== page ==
When Cheyne’s team got into the semi finals at Eastlake for the first time ever I think, for a reserve grade side, it was just a very good achievement. That’s probably the best local game I’ve seen. Unfortunately we didn’t get past that first semi final but it was such a great feeling for our team to have been there.

I love the club – Eastlake – that I’m a team manager for and the fact that one of my sons is a coach there is an attraction and of course I get to see him every week. But I just like doing what I’m doing and I realise that clubs need support staff, they need volunteers. No club’s got too many of those sort of people and it’s good to have people who will do the one per center things and keep everything ticking over.

I think by going to the local football you appreciate the dynamics not only of the game itself, but the whole set up for the game – the preparation of players, the equipment, the support staff, volunteers, the input that supporters have… It just gives you a broader picture of the game itself, I think.

What do I love about local footy? Not the umpires. My best sledge over the years has possibly been the one you kids always talk about in Sydney where I was taking photos and doing my best to give the umpires some support with some well timed advice at one of Paul’s games. It was just a few tips on what they were doing wrong. And the umpire ran over to the boundary line and he told me to move away from the field because I shouldn’t be there. Then I said to him, “mate I’m starting to think the same thing about you.”

Once at the tribunal I got a $50 fine for umpiring abuse and again, that one was just offering advice. Once I gave away a 50m penalty but a few times I’ve had umpires run over to the sideline and reciprocate by giving me some advice. I have been told by our club a couple of times to shut up.

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I suppose I like the Swans because they’re my team but I also like them because of the way they play football – they play good, hard, attacking football. They can be very scrappy at times, very scrambling at times but I think they play a good hard game.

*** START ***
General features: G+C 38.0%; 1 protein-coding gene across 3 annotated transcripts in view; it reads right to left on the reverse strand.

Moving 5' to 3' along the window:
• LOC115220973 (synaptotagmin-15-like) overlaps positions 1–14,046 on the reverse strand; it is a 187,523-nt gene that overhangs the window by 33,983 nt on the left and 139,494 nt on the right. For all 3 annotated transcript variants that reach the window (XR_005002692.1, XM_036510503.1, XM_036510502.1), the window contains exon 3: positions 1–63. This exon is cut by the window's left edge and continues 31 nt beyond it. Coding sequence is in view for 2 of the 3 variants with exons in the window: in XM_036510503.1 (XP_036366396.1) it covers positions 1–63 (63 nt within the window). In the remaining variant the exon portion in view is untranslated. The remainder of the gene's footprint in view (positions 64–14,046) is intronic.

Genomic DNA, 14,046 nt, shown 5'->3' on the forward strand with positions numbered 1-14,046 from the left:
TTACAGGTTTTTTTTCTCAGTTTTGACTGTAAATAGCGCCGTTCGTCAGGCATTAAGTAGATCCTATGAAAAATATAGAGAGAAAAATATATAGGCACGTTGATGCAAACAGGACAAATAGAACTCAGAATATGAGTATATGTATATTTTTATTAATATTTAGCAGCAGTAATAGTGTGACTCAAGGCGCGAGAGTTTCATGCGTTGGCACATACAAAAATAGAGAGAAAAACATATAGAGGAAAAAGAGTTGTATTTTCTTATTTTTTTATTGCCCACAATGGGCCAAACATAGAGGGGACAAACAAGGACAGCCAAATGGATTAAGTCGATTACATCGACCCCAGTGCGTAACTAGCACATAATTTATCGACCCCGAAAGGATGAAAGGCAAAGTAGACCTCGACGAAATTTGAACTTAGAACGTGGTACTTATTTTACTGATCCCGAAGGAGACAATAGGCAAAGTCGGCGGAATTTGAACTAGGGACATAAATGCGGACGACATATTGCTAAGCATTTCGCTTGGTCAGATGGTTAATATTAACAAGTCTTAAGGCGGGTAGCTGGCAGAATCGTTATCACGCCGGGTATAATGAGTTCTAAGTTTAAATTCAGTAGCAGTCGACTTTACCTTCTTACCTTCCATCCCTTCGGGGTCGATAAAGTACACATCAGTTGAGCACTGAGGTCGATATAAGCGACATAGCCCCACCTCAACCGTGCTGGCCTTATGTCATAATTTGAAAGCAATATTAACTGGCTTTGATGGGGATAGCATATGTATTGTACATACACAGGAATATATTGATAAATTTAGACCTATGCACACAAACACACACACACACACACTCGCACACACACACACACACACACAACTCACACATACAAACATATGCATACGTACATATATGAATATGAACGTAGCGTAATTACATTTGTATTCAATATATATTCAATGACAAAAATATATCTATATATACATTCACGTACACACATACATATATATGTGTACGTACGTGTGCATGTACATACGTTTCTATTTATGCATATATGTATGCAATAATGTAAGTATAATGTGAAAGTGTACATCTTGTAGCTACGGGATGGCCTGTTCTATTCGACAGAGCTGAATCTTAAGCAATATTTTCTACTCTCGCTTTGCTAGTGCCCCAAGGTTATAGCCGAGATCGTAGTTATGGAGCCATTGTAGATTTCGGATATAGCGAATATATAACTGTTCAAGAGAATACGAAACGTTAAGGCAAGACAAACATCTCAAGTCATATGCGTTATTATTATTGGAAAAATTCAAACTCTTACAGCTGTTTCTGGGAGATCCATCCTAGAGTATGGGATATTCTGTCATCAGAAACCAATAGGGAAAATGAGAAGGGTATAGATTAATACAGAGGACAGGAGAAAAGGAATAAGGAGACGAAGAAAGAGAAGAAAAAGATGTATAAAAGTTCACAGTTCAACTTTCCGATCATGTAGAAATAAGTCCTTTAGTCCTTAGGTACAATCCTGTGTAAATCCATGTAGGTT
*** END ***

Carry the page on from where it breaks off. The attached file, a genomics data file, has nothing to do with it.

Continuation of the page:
Kieran Jack is my favourite player, I’d say. Over the years I liked Barry Hall, even though he wasn’t at Sydney all that long, Paul Kelly was very good, Paul Roos was good, Andrew Dunkley I liked… I can’t think really of any Swans players that I haven’t liked. I wouldn’t be getting Poppy at the Swans. Anyone but Poppy. Not sure who I would get though, I can’t really think.

The team I hate is North Melbourne. I think because they continually try to push this Shinboner bullshit and it just doesn’t wash. I just don’t like the way they play, I don’t like many of their players – only maybe a couple over the years, but they’re just a team that don’t appeal to me.

The commentary is disgraceful, mostly. People like Bruce McAvaney and Dennis Commetti, the Bristle, most of them are just disgraceful. Dermott Brereton over-commentates, Lingy is an over commentator too, I think he must be Dermott’s disciple. Some of it’s good and I do like Eddie McGuire’s commentary although you can’t listen to him when Collingwood are playing. Some of the commentators are really good – what’s that young, fresh faced bloke’s name? Huddo. I like him. The commentators who I think do a better job are the ones who aren’t probably those half dozen people who are really considered the top, like Bruce and that. I think there’s time for a change of the guard really. They’re disgracefully biased and if you’re watching a game and your team is a non Melbourne team, then you really feel it. You know, they make stinging comments – they try to mind read, someone will kick a good pass and they’ll say “oh he didn’t really mean that” or there’ll be a line ball decision and “oh gee, the Swans should have been penalised for that”. It doesn’t go the other way. And I’ve watched games where two non Melbourne teams are playing and they have no investment in the result, but the commentators will make it very clear who they want to win.

I think the AFL is well organised, I like their draft and salary cap, things like that. I think that all works well. You know that if your team’s on the bottom, then the likelihood is that they’ll hopefully swing round and be on the top a few years later. If you haven’t enjoyed it then a few years later they’ll be on the bottom and you will have missed it if you weren’t watching. I’d do something about the umpiring though. I just think it’s generally poor and I don’t think it needs to be.